So, it's not often I start a review with an apology but here we go. I offered to review the board game First Dates by Big Potato Games, assuming it would be a glorified version of the Mr & Mrs game with the First Dates branding on it – and I was completely and utterly wrong, hence my apology for judging a board game by it’s cover. I am very sorry.
First Dates - Table for Two
Moving onto what the game actually is, if you’ve seen the popular TV show then you’ll be familiar with the theme, and if you’ve not seen the show, it's essentially based on a television programme where a number of people in each episode are set-up on a blind date, and it’s full to the brim with awkwardness, weirdos and cringe-worthy moments (there’s also people that get along perfectly and have a nice meal, but that seems less interesting to me so I’ll focus on the former).
The awkwardness aspect is embodied in this board game, where each ‘couple’ will have to answer a series of increasingly difficult/embarrassing questions, and choose whether the answer applies to themselves or their ‘partner’. The other ‘couples’ will be voting as to whether they believe the ‘couple’ will agree on their answer, or disagree. The winner at the end is the ‘couple’ that scores the most points from the correct number of guesses, after every ‘couple’ has had a turn.
Now the reason I mention ‘couples’ every time in inverted commas, is because you don’t need to be a couple to play this game, in fact, it’s arguably more fun to play against your friends for extra weirdness and the questions aren’t even geared towards the people on a team being a couple, which is also refreshing. The game even mentions this in the first page of the rule book.
This means whatever the make-up of your group, you can crack this game out and have many good laughs, (provided you are all of appropriate age considering some of the questions). You don’t even need to be familiar with, or a fan of the show, in order to enjoy the First Dates game.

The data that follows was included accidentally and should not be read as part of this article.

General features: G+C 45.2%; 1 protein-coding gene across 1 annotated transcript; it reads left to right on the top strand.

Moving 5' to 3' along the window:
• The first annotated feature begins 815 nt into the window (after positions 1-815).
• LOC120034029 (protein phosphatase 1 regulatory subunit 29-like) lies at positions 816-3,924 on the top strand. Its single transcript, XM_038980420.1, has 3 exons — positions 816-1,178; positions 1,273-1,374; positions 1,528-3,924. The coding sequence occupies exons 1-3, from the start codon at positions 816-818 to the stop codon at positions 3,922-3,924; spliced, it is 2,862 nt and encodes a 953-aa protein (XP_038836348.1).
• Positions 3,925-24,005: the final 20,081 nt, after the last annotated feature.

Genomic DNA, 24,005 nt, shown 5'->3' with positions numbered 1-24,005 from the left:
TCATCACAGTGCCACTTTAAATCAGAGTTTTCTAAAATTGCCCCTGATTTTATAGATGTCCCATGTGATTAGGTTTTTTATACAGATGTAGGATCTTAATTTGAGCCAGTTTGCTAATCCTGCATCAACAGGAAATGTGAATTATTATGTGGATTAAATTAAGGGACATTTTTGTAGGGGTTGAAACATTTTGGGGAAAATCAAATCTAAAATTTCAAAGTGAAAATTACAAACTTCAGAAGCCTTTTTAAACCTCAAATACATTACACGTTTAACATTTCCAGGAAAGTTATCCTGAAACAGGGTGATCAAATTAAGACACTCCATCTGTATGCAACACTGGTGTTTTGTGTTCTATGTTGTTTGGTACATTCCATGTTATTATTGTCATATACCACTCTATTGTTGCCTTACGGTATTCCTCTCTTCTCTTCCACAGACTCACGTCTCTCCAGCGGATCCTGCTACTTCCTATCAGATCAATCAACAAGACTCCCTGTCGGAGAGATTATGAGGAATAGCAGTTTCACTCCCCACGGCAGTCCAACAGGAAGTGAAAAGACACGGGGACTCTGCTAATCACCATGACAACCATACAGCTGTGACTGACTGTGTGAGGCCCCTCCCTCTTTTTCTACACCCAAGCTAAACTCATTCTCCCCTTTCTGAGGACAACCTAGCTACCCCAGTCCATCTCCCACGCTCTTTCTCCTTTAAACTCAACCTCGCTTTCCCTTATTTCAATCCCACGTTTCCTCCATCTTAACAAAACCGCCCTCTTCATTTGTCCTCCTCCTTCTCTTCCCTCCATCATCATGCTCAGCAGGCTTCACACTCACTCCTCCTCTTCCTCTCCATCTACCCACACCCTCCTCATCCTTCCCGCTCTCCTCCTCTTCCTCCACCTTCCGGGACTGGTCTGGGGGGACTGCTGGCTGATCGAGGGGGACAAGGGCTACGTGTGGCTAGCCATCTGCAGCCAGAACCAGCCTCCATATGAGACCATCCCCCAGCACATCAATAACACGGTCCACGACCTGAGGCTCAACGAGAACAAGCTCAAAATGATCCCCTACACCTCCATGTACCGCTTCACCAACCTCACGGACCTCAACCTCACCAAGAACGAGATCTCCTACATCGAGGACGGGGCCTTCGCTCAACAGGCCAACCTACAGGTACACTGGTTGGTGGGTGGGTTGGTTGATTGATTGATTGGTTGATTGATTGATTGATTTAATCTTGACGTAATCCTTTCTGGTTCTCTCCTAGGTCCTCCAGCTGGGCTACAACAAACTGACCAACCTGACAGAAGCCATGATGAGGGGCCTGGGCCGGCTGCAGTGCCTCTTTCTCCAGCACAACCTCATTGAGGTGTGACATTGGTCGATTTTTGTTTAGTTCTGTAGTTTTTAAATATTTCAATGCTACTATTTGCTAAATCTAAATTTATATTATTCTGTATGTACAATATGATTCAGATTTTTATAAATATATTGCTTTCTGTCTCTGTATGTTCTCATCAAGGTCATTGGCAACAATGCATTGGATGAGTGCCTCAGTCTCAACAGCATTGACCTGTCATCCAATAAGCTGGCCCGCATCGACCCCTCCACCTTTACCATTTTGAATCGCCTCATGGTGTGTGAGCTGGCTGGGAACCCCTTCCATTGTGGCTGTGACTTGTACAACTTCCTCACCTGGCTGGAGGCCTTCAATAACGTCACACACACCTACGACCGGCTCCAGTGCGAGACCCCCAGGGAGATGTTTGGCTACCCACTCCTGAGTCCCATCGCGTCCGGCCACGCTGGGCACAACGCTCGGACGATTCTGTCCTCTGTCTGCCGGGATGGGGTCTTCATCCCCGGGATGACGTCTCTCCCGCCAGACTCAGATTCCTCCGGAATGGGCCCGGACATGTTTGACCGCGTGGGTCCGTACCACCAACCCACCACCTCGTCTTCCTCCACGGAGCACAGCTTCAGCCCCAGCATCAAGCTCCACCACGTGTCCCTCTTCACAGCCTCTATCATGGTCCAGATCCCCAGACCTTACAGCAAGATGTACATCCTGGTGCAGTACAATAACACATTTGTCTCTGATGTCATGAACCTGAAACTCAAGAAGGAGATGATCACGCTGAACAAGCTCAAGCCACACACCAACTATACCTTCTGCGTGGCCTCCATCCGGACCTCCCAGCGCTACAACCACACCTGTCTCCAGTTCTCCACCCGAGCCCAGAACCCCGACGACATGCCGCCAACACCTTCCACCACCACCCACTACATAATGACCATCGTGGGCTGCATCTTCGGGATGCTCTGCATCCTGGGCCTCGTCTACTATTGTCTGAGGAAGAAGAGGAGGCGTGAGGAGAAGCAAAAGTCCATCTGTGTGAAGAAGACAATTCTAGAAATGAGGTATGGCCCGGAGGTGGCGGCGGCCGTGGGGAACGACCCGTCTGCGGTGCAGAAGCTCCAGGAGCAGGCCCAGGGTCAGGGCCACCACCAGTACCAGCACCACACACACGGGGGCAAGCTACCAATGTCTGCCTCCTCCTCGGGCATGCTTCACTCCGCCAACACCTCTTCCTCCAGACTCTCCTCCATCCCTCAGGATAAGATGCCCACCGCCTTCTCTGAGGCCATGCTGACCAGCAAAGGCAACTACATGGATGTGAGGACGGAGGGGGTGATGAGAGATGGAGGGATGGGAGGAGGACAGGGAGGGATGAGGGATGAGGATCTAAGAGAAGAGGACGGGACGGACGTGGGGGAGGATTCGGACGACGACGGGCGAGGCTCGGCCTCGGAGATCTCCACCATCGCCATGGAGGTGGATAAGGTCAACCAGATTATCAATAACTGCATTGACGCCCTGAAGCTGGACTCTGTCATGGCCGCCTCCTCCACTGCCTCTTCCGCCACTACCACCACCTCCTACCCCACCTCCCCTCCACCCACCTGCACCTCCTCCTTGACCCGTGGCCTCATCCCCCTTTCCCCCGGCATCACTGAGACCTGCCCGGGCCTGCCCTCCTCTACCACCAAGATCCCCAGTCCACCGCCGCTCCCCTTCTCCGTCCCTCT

If you have an odd number of players, then one person is encouraged to be the maître d’, aka Fred from the TV show, who talks complete nonsense at various intervals during the programme, but here you’ll be reading out the questions and choosing the couples – French accent optional.
The couple that goes first each takes a verdict board and a pen. They are asked a series of questions and must write down either their own name or their team mate’s name as the answer. If they disagree they get nothing, but if they agree, they score two points, but they are not allowed to communicate with each other in any way.
Meanwhile, the other couples play along and choose whether they think the couple will agree or disagree and will therefore play the appropriate agree or disagree card, whilst simultaneously discussing loudly who they would pick to put the couple off. If they predict correctly, they score one bonus point. The winner is the team with the most points after every couple has answered all their questions.